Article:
Statistics show that while there is still a lot of it, violent crime is decreasing. McNamara is working especially hard to end domestic violence, which statistics show is directly related to violent crime, including homicide.
“We are seeing a significant amount of youth who are committing crime have domestic violence somewhere in the background,” the mayor said. “It is our moral, social and fiscal responsibility as a community if we have a problem that is significant as domestic violence, to understand the problem, understand the impacts and create a plan to address it.”
Rhodes agrees. But things don’t appear to be looking up in what still appear to be forgotten parts of town.
“Just go down State Street, and depending on which way you go, it gradually improves, or gradually gets worse,” Rhodes said. “So, they can say there is no more east side versus west side, but my eyes tell me something else.”
In response, Rockford has also seen a growing exodus over the years, not only of those wanting out of the west side, but those bound for anywhere but here. Developers have tried to stop the outflow with a growing downtown housing stock. That’s good for some but gentrification isn’t meant to be all things to all people. Which is why 100 Strong is pushing for a healthy, vibrant locality, not a Midwestern Babylon.
Pride in ownership
“It is going to take those of us who live on this side of town,” Rhodes said. “We have to take pride of ownership of where we live. It has to start here. Right now, we only have about 40 percent home ownership on the west side. That has to change. That has to become 80 to 90 percent for people to have pride in where they stay.”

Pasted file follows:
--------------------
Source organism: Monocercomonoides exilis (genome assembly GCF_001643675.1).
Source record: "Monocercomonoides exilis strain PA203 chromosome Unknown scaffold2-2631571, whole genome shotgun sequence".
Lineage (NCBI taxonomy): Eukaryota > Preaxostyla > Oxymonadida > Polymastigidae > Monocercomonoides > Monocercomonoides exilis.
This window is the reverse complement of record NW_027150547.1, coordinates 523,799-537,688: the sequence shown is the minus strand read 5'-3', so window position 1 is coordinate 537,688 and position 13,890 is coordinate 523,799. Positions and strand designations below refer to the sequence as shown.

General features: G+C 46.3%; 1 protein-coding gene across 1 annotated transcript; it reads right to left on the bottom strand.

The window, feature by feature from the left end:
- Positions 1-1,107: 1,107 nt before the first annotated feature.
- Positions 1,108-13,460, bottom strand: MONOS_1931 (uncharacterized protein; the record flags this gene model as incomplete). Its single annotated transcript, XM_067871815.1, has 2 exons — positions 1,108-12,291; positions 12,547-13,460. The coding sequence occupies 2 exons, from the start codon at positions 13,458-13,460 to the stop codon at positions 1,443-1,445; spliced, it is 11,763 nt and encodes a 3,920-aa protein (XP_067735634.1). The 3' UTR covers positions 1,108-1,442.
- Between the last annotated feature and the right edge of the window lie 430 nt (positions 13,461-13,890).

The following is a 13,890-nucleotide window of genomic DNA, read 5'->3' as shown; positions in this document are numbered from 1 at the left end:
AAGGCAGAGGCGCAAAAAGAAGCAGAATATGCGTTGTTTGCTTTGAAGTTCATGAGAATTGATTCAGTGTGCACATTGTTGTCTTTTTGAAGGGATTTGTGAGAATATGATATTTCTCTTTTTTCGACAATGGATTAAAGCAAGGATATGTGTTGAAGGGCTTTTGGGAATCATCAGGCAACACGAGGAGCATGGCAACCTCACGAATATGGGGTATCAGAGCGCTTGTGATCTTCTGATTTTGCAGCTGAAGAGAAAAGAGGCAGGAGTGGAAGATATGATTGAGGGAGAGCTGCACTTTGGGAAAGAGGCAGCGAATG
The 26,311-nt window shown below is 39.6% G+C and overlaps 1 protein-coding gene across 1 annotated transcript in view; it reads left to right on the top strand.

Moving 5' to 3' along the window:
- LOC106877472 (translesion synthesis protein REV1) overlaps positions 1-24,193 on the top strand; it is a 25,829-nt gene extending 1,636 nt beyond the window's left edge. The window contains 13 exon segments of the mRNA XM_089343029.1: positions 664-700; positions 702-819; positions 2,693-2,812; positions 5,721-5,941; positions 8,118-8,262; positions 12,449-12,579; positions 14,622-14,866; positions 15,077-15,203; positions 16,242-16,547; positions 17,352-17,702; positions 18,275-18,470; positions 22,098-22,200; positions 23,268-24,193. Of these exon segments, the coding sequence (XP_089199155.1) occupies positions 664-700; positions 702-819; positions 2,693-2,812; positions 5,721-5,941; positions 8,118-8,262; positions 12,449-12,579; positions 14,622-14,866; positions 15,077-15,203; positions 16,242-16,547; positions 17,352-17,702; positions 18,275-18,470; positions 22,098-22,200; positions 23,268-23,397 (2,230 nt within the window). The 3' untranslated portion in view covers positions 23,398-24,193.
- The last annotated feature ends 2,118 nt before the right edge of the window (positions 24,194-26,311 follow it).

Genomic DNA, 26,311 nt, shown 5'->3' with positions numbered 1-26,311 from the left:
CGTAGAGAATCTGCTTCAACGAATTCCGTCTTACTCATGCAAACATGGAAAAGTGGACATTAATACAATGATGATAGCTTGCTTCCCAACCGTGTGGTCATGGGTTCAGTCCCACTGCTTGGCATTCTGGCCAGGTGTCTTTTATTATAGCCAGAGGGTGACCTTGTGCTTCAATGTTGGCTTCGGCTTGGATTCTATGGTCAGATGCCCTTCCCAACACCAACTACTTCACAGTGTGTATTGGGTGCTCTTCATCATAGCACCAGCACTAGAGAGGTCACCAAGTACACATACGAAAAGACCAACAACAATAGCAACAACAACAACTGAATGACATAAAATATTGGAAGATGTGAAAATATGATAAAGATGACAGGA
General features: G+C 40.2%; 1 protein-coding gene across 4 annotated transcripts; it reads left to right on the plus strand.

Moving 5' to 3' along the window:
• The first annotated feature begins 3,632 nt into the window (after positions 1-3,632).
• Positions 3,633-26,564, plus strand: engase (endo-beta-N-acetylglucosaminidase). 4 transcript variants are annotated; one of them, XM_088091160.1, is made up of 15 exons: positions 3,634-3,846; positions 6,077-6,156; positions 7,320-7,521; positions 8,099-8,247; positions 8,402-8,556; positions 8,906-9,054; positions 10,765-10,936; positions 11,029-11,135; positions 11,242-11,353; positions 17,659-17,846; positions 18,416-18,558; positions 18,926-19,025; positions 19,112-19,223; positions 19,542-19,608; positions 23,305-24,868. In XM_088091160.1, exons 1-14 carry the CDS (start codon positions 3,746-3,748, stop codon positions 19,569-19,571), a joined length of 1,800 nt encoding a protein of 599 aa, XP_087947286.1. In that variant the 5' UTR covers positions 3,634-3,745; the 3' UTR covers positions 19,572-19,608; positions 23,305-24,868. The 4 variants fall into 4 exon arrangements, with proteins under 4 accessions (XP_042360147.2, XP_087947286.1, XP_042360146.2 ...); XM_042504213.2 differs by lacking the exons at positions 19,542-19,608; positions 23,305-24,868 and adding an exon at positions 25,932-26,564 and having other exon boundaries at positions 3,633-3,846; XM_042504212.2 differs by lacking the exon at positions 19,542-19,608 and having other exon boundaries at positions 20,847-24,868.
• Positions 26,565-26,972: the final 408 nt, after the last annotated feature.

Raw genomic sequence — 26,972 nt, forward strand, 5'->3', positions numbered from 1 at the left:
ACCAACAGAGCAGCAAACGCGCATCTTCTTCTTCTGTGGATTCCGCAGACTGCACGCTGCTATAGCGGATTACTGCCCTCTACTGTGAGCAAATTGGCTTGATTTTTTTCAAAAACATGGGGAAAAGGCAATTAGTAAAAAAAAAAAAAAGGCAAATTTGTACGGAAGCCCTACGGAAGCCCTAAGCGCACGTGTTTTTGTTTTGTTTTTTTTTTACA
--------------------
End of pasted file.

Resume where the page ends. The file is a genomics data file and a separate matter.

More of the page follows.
Although he supports a bustling city for travelers seeking leisure and entertainment, Rhodes would like tourism-related projects to happen in concert with initiatives to help those in need do something other than move from one public housing project to another.
“Before you bring in all these hotels, it would be more beneficial to the people already here if we helped them become homeowners,” he said.
State Rep. Litesa Wallace, D-Rockford, said her battle in Springfield has been for programs along a wide spectrum of vital social services. One of those services is child care. As a former recipient of child care subsidies herself, Wallace knows the need firsthand.
“Before (my son) started kindergarten, I couldn’t afford $1,000 a month for him to go to child care,” Wallace said. “It was child-care subsidies that allowed me to finish school, help me find a job and get on my feet.”
Republican Gov. Bruce Rauner made deep slashes to state assistance programs starting in 2015, leaving more than 50,000 children without child care, affecting working families across Illinois.
Wallace, who holds a doctorate degree from Northern Illinois University and bachelor’s from Western Illinois, in April passed a bill out of the House to restore the Child Care Assistance Program (CCAP) for parents seeking college degrees.
“I’ve also been fighting to make sure there are dollars in place for seniors, the disabled and for social services like LIHEAP (Low Income Home Energy Assistance Program).”
A supporter of a $15 per hour minimum wage, Wallace helped save the Economic Development for a Growing Economy Tax Credit Program (EDGE), which provides tax incentives to encourage businesses to expand in Illinois. The program helped woo Amazon to Illinois two years ago.
Fellow 100 Strong activist Danny Worley sees great potential in Rockford but sees racial divisions that are not so much about animosity but fear. He said white people stay clear of the west side in fear of becoming a victim of crime. Black people tread lightly on the east side to avoid arrest.
“We are all scared of one another,” Worley said. “We are scared of the government. We are scared of the police. Some of us are scared of our own people. That has to end. It’s over with. This is for the children. What we are doing here is for them.”